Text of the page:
Two days ago, a very interesting report came out from MLB Network reporter Jon Morosi, stating that the Mariners are prepared to go after one of the best pitchers in Japan, Kodai Senga. This was a very shocking tweet to read, as there is so much to cover here.
Here’s the quote from the conversation between Dipoto and the media,
"Jerry Dipoto said he views Kodai Senga as an “impact pitcher” in @MLBHe confirmed the Mariners have done their due diligence on him and plan to contact his representatives at the appropriate time. @MLBNetwork@SeattleSports"
It is extremely rare to ever hear Dipoto discuss a specific player ahead of free agency, albeit this is a unique case. It is also surprising considering how great last year’s starting rotation was, which leads to some very important questions.
Could Kodai Senga end up on the Mariners?
First, let’s keep things in perspective. Shortly after that tweet, Morosi mentioned that the Blue Jays are very interested, as they have a strong relationship with Senga’s agent. The expectation is that the majority of the league will be in on Senga. So what makes him so special, that Dipoto is willing to make it known that they’re going after him?
In a potentially all-time pitching free agent class for teams looking for a horse to carry them for one or two years, Kodai Senga is a unique and refreshing option who has quite the resume.
Senga will be 30 years old at the start of the 2023 season and is one of the best pitchers in Japan’s Nippon Professional Baseball. Entering NPB back in 2012, Senga was a solid setup reliever before an injury in 2014 sidelined him for a year. When he returned, he came back as a starter and began one of the more dominant runs from a starting pitcher in NPB history.
During his time in the NPB, Senga has been a legit ace, posting a career ERA of 2.42 and nearly 1,500 strikeouts in under 1,400 innings. Senga throws an upper 90’s fastball that throws at the top of the zone. While he has other pitches, it is his famous “Ghost Fork ” one of the best splitters or forkballs on the planet. Seriously, this thing is otherworldly.
On the back of his splitter/forkball, he has led his team to win 5 Japan Series Championships and numerous awards for Senga himself. In 2017, Senga was a part of Japan’s WBC team, and he pitched really well in a semifinal battle against team USA. His performance got him nominated for the all-tournament team selection.
He profiles as a baseline #3 or #4 starter with the potential ceiling of being a #1. Considering the current Mariner’s rotation, adding a piece like Kodai Senga seems almost unfair.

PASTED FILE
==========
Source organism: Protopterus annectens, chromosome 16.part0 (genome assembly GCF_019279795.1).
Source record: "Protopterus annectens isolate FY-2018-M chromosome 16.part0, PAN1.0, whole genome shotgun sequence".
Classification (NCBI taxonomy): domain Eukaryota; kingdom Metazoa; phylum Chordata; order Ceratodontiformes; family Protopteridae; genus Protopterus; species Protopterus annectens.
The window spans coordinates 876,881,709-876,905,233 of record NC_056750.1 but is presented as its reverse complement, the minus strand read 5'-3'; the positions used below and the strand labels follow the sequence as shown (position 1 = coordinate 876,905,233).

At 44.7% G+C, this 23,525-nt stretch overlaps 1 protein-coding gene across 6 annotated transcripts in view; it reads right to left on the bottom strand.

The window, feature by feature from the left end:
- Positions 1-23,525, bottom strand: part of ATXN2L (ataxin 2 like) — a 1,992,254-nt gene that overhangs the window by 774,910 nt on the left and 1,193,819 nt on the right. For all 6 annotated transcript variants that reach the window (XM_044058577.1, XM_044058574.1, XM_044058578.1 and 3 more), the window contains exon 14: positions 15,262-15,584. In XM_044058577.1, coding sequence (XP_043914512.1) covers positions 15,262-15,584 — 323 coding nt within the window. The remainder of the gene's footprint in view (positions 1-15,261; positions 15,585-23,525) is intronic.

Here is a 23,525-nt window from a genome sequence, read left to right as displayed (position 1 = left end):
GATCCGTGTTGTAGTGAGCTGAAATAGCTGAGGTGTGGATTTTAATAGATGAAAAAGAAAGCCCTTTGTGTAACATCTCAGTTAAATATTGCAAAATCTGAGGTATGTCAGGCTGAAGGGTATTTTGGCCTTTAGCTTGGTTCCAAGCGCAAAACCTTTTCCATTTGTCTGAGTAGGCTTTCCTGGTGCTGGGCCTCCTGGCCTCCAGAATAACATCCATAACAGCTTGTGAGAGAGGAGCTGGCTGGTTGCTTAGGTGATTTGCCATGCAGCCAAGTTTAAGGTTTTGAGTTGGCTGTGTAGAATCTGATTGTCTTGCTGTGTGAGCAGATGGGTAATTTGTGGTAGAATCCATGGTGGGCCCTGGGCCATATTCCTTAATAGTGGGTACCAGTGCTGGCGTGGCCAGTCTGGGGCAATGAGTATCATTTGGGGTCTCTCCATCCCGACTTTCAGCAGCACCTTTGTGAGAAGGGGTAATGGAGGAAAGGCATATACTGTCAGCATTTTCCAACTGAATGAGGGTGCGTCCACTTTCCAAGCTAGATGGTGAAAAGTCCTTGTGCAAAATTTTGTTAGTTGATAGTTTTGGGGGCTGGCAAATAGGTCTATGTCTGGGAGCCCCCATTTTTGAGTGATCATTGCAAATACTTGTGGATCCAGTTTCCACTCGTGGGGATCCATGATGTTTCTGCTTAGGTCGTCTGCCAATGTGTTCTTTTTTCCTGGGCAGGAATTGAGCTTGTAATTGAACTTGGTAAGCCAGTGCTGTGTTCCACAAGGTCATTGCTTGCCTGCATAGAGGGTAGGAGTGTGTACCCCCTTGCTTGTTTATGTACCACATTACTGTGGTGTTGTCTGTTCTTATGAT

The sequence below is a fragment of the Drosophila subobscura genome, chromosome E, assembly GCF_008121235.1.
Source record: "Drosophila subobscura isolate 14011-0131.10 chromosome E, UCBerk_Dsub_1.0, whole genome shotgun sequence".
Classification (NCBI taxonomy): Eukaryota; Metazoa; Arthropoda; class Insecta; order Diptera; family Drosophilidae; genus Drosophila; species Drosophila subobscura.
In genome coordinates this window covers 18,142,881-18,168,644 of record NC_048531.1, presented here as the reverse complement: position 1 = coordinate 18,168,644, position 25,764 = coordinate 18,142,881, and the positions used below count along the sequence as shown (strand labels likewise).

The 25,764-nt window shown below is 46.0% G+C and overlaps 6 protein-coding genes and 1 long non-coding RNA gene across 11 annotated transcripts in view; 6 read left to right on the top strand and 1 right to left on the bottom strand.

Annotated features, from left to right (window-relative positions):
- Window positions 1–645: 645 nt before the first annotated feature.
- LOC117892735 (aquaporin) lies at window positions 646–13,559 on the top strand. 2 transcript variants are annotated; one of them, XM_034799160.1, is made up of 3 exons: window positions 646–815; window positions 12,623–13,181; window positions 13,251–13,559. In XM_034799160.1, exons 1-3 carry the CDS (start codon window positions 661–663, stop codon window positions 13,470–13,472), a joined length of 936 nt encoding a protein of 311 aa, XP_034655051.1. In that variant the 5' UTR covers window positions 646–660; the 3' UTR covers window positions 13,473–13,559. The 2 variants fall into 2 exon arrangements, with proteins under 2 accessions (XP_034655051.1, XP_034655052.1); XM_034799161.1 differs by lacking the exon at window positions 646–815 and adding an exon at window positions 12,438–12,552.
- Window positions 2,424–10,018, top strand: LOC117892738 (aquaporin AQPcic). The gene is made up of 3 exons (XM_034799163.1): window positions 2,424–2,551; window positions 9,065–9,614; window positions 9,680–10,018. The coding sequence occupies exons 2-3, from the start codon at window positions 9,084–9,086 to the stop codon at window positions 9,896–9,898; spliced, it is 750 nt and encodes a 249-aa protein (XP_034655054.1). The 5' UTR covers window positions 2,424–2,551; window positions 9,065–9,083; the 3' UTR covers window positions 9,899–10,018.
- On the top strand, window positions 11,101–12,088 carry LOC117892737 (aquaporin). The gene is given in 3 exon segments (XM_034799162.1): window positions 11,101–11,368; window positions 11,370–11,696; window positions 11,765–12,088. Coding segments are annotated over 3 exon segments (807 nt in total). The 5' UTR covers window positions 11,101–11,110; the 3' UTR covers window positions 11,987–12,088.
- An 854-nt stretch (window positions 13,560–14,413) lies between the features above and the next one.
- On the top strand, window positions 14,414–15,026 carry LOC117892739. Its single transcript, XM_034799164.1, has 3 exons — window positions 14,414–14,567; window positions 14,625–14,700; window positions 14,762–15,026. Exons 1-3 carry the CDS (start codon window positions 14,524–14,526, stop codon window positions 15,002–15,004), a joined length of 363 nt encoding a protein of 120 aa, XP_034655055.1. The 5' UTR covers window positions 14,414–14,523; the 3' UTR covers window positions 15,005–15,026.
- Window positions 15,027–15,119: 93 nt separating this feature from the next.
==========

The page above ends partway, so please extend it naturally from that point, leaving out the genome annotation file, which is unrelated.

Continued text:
Another major factor, and a reason he’ll be such a hot commodity, is the fact that he’ll be an international free agent, and will not have to go through the posting process due to his age. The Fukuoka Hawks don’t allow players to leave early. Senga signed a short extension with them containing an opt-out, and chose to do so once he became an International Free Agent without the aforementioned posting associated with his status.
So if Seattle were the winners for Kodai Senga’s free agency, the rotation rivals Houston’s, but it does open questions.
A Senga addition seems to spell the end of Chris Flexen and Marco Gonzalez in Seattle. Two much-maligned starters, both have had their moments flashing really solid pitching, but would appear to be no longer necessary.
A Flexen trade seems inevitable, and Marco is definitely one to watch. We did hear that Marco was a valuable asset at the 2022 trade deadline and that may be too tempting to pass up. Teams were calling about Flexen as well. If Seattle could potentially find a starting-level bat or bullpen piece, as well as shedding salary that helps you get Senga, it seems like a no-brainer.
I am curious how moving a leader like Marco would go over in the clubhouse. We are seeing the Mariners try to avoid a Kyle Seager sour ending with Mitch Haniger, and that could get even more awkward on a guy that has been here for the whole rebuild.
At the end of the day, I have Kodai Senga slotted in as a top 5 option on the market as a starting pitcher. He was not the guy I was thinking about when free agency opened up, but he gives the Mariners an incredible rotation. It’s an out-of-the-box idea that the Mariners should be looking at.
It may be a little heartbreaking to say goodbye to some really solid pitchers, but we’re not looking for solid anymore, we’re looking for greatness.